As part of our efforts to update employers regarding the newly-enacted statutes that will affect employers in the coming year, this post addresses a bill recently signed into by California Governor Jerry Brown that prohibits employers from requiring most employees who live and work in California to agree to a forum selection or choice of law clause that would designate a forum or substantive law of a jurisdiction outside California.

The bill, designated as Senate Bill 1241, is straightforward on its face adding section 925 to the California Labor Code. It prohibits any employer from requiring an employee who “primarily resides and works in California” to adjudicate outside of California a claim arising in California, or to deprive California-based employees of “the substantive protection of California law” with respect to such a claim. “Adjudication” is defined to include litigation and arbitration. The statute becomes effective on January 1, 2017, with respect to contracts entered into after that date.

The law provides that any contract that violates these provisions can be voided by the affected employee, and that in addition to injunctive relief and “other remedies available,” attorneys’ fees can be awarded to employees who enforce their rights under the statute.

This statute codifies into law what has already been the frequent approach of California courts when faced with forum selection and choice of law provisions that attempted to avoid the application of California law to employment disputes. California courts have long regarded such clauses with suspicion, and rejected contractual forum selection or choice of law clauses that have interfered with the full application of California public policy. This is especially true in the case of restrictive covenants. At least now California employers will have a section of the Labor Code that expressly identifies the limitations on forum selection and choice of law provisions.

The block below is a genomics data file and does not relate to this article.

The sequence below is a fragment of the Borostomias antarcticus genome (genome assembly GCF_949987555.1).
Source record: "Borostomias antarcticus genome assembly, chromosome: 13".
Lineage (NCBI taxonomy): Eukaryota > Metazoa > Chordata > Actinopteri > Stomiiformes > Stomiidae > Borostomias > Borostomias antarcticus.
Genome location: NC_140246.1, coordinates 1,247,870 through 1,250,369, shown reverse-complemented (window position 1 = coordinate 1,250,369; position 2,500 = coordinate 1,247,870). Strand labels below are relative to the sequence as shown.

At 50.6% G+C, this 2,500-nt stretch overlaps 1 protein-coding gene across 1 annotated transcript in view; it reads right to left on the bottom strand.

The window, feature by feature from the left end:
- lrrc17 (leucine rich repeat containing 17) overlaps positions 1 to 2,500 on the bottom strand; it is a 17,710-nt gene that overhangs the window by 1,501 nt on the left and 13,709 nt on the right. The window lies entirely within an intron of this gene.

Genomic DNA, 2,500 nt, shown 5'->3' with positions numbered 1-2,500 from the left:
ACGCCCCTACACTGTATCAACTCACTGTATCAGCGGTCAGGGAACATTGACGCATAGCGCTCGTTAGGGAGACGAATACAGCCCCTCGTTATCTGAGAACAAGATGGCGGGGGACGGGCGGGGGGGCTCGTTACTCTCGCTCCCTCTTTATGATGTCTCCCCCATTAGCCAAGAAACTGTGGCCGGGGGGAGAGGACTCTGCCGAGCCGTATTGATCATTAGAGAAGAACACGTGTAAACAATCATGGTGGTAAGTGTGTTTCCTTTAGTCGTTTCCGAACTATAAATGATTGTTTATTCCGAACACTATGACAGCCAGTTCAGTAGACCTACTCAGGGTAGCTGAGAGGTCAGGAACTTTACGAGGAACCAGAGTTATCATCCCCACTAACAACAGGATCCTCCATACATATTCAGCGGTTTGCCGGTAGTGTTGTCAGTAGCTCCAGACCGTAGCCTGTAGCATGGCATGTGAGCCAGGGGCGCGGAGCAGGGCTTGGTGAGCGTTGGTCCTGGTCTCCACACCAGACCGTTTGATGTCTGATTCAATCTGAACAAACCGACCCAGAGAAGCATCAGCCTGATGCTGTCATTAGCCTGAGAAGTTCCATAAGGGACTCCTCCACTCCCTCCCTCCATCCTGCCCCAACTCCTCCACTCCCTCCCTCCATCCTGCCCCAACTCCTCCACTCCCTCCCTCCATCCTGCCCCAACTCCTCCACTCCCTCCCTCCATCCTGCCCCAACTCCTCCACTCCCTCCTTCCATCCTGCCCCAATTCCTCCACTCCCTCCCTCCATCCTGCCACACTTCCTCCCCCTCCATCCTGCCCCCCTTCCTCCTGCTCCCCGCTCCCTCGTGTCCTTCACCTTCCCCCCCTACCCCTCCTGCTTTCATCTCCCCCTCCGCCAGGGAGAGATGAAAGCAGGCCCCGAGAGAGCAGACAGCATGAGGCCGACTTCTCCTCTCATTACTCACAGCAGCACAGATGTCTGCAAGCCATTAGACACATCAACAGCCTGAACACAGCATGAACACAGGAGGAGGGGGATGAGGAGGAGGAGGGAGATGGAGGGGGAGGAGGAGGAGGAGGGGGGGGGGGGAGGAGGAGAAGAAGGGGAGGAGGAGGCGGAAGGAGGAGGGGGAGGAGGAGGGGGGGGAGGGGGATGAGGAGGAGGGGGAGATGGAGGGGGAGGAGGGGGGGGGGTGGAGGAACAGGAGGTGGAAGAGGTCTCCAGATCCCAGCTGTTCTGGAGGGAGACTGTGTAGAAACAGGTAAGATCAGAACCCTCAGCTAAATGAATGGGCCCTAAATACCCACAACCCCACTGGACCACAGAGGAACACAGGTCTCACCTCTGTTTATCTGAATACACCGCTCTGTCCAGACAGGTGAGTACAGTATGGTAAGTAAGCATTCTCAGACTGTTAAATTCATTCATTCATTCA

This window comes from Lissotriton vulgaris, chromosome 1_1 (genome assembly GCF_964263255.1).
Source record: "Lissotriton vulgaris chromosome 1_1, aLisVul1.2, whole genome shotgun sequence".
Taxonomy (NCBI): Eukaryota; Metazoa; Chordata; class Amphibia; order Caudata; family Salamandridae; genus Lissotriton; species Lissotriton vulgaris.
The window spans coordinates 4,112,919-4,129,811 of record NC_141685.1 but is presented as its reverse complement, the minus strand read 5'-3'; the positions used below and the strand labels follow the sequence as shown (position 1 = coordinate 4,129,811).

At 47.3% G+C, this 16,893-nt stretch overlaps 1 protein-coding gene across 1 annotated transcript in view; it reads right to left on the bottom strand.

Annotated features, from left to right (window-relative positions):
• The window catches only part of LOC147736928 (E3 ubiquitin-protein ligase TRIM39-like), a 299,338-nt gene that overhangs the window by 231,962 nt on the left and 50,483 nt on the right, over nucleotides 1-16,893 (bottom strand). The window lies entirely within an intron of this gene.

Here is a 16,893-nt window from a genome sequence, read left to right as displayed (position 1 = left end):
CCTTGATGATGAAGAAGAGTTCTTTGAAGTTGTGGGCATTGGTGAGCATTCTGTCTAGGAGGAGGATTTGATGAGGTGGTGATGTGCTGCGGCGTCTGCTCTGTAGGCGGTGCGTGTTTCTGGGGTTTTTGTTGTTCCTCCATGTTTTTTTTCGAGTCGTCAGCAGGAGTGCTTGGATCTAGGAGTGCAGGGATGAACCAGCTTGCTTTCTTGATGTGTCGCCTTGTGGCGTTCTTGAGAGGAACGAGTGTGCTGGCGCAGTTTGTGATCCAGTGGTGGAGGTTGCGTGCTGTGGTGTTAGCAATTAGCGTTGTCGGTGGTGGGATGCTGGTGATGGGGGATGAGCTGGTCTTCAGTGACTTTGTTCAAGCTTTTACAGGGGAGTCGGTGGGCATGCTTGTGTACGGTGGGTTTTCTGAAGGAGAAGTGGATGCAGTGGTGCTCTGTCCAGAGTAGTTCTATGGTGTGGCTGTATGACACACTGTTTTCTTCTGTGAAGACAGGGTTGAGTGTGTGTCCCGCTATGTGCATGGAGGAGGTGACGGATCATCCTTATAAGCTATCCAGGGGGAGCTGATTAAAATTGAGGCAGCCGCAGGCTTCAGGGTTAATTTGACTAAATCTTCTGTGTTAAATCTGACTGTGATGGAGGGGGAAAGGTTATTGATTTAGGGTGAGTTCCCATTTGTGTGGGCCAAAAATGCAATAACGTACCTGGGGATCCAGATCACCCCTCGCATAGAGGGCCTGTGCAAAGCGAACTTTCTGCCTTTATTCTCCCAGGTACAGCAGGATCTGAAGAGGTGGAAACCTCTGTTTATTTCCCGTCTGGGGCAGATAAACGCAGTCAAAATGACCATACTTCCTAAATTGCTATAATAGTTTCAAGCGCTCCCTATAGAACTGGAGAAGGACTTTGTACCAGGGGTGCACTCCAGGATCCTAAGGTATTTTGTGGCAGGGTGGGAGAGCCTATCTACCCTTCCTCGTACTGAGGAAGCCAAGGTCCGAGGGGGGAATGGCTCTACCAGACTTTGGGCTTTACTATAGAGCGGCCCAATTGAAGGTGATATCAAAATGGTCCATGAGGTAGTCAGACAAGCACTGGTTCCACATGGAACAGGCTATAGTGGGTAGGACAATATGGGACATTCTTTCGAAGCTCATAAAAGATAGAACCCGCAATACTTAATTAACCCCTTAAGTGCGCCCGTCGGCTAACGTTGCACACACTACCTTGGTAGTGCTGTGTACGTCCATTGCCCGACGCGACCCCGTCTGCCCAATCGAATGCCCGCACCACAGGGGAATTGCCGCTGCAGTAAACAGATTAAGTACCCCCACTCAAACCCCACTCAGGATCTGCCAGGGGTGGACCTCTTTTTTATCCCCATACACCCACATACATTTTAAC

While the statute is mercifully brief and rather straightforward, it does raise a number of questions. First, while the law does not address the issue, it is probably safe to assume that it applies to all employers, whether they are based in California and conduct a substantial amount of business in the State, or not.

In addition, the statute applies to employees who “primarily reside[] and work[] in California,” but does not define this term. In other contexts, the concept of “primarily” engaged in work under California law has been interpreted to signify more than 50% of an employee’s work time. Therefore, it may be reasonable to assume that the same standard will apply with respect to this requirement.

Another question regarding the statute involves the clause specifying that an employer is prohibited from requiring an employee to a forum selection clause or choice of law provision “as a condition of employment.” This provision presumably leaves open the prospect of forum selection clauses or choice of law provisions if they are presented to employees with the opportunity to revoke them, such that they are not imposed as a condition of employment. Severance agreements also plainly do not appear to be encompassed by the statute.

Finally, one significant exception exists to the limitation on forum selection and choice of law provisions: The restriction does not apply to a contract with an employee “who is in fact individually represented by legal counsel in negotiating the terms of an agreement . . .” Therefore, the statute may be inapplicable to many employment agreements with executive-level employees, to the extent that they engage counsel to review the agreement. It is clearly insufficient to provide that an agreement may be reviewed by an employee’s attorney – the provision explicitly notes that the exception only applies if the employee is “in fact individually represented by legal counsel.”